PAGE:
“We’ll get to the point where they’re all replaced, and anybody that’s not willing to do it, for whatever reason, we’ll shut that water off. If they’re not using water, then that’s fine, because once the water’s shut off we won’t have to worry about it.”
Daniels said it would be possible to work with residents and possibly install a new meter on a weekend. He said the time it takes to change out a meter varies.
“People have been very accommodating,” Ambuehl said.
Peterson said he has received some negative feedback from residents who felt “pushed” to make the change and that a softer reminder would’ve been more appropriate.
“I heard the word ‘aggressive,’ and I’ll admit, it was (done) purposely,” said Ambuehl. “The letters have been going out since 2016, they’ve been on the bottom of water bills.”
There is no cost for the new meters.
Tamara Schons, manager at the Tracy Liquor Store, reported that sales for March 2019 were $50,648.46, which is up more than $5,100 from 2018. She also noted a Wine 101 seminar to be held at The Caboose on May 8.
Tracy Police Chief Jason Lichty reported that neither of the two candidates who were applying for two positions on the police force would be a good fit for Tracy.
“We’re going to be starting over” with the process, he said.
Schons said she appreciated how the Police Commission isn’t simply hiring someone just for the sake of hiring to fill open spots.
Lichty’s report also indicated he will schedule another pigeon shoot in the near future, as he has been receiving more complaints about them downtown. He also plans on starting the annual nuisance ordinance push starting the first week of May.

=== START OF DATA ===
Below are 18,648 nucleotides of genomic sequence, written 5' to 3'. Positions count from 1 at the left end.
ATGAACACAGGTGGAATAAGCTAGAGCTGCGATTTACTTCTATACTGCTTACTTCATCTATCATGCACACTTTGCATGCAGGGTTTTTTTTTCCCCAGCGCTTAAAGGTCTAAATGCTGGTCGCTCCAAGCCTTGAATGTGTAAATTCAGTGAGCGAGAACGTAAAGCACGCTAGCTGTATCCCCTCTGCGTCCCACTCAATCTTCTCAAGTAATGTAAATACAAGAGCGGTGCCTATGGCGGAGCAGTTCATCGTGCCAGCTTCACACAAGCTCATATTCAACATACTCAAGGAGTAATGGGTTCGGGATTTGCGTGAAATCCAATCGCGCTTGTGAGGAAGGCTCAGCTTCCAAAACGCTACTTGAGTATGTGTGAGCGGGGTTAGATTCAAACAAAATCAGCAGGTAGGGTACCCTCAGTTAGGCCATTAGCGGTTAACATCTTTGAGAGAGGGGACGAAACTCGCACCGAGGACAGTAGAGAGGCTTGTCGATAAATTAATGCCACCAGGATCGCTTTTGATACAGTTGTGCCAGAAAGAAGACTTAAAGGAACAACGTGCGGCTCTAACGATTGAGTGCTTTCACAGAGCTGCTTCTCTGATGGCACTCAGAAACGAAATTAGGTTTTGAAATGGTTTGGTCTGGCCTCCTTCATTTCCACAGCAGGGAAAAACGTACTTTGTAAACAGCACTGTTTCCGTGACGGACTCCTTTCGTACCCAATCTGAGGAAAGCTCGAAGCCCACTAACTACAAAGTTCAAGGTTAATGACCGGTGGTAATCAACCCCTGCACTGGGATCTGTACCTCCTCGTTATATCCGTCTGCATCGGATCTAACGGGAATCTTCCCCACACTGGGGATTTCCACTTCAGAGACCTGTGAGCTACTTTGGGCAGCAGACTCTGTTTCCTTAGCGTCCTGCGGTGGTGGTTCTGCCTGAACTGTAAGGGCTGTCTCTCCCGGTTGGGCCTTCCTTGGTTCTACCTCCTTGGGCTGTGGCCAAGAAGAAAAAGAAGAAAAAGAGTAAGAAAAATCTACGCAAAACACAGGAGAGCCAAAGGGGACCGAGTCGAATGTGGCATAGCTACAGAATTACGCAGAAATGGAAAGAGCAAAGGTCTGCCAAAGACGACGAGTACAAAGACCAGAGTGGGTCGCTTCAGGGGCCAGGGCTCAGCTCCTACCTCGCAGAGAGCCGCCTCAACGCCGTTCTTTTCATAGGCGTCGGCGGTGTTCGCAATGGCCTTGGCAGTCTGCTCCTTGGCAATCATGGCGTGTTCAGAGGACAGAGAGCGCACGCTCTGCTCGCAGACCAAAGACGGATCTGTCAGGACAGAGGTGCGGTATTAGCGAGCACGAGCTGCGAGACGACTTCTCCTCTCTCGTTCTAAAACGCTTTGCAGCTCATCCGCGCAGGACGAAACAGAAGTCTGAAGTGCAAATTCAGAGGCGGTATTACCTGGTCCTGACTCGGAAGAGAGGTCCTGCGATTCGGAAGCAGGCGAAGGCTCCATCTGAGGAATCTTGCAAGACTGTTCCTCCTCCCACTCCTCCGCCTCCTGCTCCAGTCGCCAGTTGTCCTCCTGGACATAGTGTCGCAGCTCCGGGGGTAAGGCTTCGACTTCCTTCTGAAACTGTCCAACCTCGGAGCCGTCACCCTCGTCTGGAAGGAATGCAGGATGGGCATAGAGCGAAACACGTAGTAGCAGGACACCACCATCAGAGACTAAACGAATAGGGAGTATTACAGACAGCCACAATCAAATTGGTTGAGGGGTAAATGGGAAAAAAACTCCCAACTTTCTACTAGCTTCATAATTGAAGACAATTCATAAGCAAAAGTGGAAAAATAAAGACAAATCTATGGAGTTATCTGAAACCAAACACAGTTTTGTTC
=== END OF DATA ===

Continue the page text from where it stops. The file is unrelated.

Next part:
EDA Coordinator Jeff Carpenter said the recent Broadacres open house was attended by more than 50 people and said he believes by the end of the year, the city will have three town homes constructed, which is essentially six new standing houses.
“We are looking at a goal of getting to 10 per year,” he said.
Public Works Director Shane Daniels’ report indicated that interior demolition at the new liquor store site is at about 80% on walls and ceilings. The floor will be worked on last, and then the project will move into the rebuilding stages.
Daniels reported that there was a water main break on 4th St. East on Monday. He said ground shifting likely had something to do with it.
Val Quist reported that at the April Library Board meeting, Trudy Williams was elected as the new president of the board, succeeding Peggi Peterson, who had served nine years on the board (state statute limits Library Board members to three three-year terms). Vice president is Joan Ziemke and Secretary is Sandy Stobb. The board also welcomed new member Colleen Schiller.
Quist said the Plum Creek online card catalog was down for two days due to the storm. The server is located in Worthington, and rolling blackouts required the server to be shut down. The library was closed on Thursday, and on Friday library staff wrote down checkouts/check-ins for customers. No fines were charged for those two days, and by that Saturday the system was back up and we were able to enter everything into accounts.
Quist said there were 1,317 checkouts, 329 renewals and 73 digital accounts for a total March circulation of 1,719. That is up by 120 from a year ago.
The council approved a resolution waving special assessments for Parcel 31-104298-0, located at 173 9th St. The assessment was placed against the property for taxes payable in 2018 for mowing the lawn in 2017. Jody Anderson, who lives adjacent to the property, mowed the grass and knocked down some brush at her own expense. She intends to purchase the lot from the current owner and tear down the dilapidated home at her expense. She requested the city waive the special assessment fees in the amount of $962.74 so she can move ahead with the transfer.
A gambling permit application was approved, with no waiting period, for this summer’s Southwest Hero’s Run. The event, which includes a raffle, will take place July 18 at Bonnie & Clyde’s.